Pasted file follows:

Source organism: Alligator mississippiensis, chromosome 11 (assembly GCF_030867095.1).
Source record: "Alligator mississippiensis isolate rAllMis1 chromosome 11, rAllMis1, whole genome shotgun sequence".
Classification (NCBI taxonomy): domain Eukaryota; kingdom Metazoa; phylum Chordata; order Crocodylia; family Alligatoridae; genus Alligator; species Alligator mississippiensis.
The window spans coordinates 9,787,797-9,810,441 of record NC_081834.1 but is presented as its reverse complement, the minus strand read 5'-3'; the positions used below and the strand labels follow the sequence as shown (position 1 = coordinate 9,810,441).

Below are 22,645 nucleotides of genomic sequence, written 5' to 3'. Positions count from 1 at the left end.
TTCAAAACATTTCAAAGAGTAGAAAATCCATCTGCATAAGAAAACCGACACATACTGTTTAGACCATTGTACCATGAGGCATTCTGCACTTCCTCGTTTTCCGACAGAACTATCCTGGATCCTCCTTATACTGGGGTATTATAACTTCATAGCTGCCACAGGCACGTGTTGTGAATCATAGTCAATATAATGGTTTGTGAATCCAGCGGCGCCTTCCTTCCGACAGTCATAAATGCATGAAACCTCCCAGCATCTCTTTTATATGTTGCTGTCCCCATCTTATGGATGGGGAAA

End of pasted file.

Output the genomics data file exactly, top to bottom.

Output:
Source organism: Alligator mississippiensis, chromosome 11 (assembly GCF_030867095.1).
Source record: "Alligator mississippiensis isolate rAllMis1 chromosome 11, rAllMis1, whole genome shotgun sequence".
Classification (NCBI taxonomy): domain Eukaryota; kingdom Metazoa; phylum Chordata; order Crocodylia; family Alligatoridae; genus Alligator; species Alligator mississippiensis.
The window spans coordinates 9,787,797-9,810,441 of record NC_081834.1 but is presented as its reverse complement, the minus strand read 5'-3'; the positions used below and the strand labels follow the sequence as shown (position 1 = coordinate 9,810,441).

Below are 22,645 nucleotides of genomic sequence, written 5' to 3'. Positions count from 1 at the left end.
TTCAAAACATTTCAAAGAGTAGAAAATCCATCTGCATAAGAAAACCGACACATACTGTTTAGACCATTGTACCATGAGGCATTCTGCACTTCCTCGTTTTCCGACAGAACTATCCTGGATCCTCCTTATACTGGGGTATTATAACTTCATAGCTGCCACAGGCACGTGTTGTGAATCATAGTCAATATAATGGTTTGTGAATCCAGCGGCGCCTTCCTTCCGACAGTCATAAATGCATGAAACCTCCCAGCATCTCTTTTATATGTTGCTGTCCCCATCTTATGGATGGGGAAA